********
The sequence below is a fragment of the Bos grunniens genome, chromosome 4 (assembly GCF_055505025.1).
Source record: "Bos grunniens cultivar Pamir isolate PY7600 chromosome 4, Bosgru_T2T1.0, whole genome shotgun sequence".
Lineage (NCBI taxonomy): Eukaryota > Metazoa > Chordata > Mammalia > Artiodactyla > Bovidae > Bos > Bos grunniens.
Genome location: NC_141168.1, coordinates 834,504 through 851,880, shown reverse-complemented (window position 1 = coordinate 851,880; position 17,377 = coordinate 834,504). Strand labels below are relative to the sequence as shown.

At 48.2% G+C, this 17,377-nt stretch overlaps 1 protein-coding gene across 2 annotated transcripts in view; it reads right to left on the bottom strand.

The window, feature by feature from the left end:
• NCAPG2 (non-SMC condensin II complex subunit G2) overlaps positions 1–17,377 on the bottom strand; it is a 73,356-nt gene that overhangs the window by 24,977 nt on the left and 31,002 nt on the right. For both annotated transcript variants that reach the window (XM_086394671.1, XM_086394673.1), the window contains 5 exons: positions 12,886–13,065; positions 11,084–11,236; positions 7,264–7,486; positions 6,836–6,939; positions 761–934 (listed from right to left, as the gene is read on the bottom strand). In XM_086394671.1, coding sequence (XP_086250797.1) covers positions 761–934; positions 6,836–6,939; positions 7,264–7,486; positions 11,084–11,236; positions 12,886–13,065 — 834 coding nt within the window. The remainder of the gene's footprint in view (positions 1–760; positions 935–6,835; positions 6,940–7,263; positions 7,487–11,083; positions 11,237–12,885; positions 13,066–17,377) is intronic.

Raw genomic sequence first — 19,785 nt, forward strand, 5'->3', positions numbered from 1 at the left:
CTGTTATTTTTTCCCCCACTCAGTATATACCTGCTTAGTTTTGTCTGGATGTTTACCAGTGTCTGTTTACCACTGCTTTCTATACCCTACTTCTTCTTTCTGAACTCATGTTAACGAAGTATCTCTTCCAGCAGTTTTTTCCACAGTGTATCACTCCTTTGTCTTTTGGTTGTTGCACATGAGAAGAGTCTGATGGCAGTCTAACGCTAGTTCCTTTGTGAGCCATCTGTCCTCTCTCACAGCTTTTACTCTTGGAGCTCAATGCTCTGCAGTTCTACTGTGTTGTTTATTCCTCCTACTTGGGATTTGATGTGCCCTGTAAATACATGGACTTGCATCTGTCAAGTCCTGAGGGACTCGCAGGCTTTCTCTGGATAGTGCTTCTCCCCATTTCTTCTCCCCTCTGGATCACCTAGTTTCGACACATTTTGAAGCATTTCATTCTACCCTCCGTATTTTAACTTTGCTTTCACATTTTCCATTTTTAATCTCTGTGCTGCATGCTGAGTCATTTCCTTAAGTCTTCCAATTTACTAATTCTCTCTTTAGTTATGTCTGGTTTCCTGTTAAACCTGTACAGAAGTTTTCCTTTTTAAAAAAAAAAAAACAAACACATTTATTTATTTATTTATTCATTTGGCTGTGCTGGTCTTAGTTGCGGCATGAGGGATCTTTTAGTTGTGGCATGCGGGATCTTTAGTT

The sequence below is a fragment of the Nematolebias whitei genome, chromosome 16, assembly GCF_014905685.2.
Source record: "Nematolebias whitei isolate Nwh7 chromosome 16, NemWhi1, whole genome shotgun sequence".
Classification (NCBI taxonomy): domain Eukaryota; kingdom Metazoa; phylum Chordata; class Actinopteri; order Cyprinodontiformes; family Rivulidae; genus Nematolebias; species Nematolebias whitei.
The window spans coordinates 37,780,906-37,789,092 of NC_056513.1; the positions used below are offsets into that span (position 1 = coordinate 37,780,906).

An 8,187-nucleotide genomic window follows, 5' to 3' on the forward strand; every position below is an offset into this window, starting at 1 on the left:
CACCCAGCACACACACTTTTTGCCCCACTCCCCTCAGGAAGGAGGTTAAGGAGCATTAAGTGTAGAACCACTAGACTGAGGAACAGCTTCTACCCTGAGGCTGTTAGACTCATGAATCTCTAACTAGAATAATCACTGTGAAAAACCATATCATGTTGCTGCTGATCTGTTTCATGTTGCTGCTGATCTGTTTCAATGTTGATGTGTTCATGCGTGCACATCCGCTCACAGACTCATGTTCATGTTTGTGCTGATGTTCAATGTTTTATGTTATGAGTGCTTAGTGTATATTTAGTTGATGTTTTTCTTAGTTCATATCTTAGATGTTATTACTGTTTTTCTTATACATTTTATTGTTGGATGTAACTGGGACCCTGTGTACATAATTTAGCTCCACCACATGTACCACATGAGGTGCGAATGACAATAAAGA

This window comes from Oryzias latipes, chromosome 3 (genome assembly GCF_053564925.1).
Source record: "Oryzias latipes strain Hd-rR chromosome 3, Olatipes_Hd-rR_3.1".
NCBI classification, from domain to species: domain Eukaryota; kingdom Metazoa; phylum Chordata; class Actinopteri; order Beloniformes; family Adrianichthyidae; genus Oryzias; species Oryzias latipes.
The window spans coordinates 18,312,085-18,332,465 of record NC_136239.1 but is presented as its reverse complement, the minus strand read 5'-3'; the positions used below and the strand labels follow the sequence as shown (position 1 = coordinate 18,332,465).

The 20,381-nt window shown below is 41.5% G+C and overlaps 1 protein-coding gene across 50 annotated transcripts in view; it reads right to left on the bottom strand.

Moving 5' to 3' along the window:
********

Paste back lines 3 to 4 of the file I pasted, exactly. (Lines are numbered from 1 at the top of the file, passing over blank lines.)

Lineage (NCBI taxonomy): Eukaryota > Metazoa > Chordata > Mammalia > Artiodactyla > Bovidae > Bos > Bos grunniens.
Genome location: NC_141168.1, coordinates 834,504 through 851,880, shown reverse-complemented (window position 1 = coordinate 851,880; position 17,377 = coordinate 834,504). Strand labels below are relative to the sequence as shown.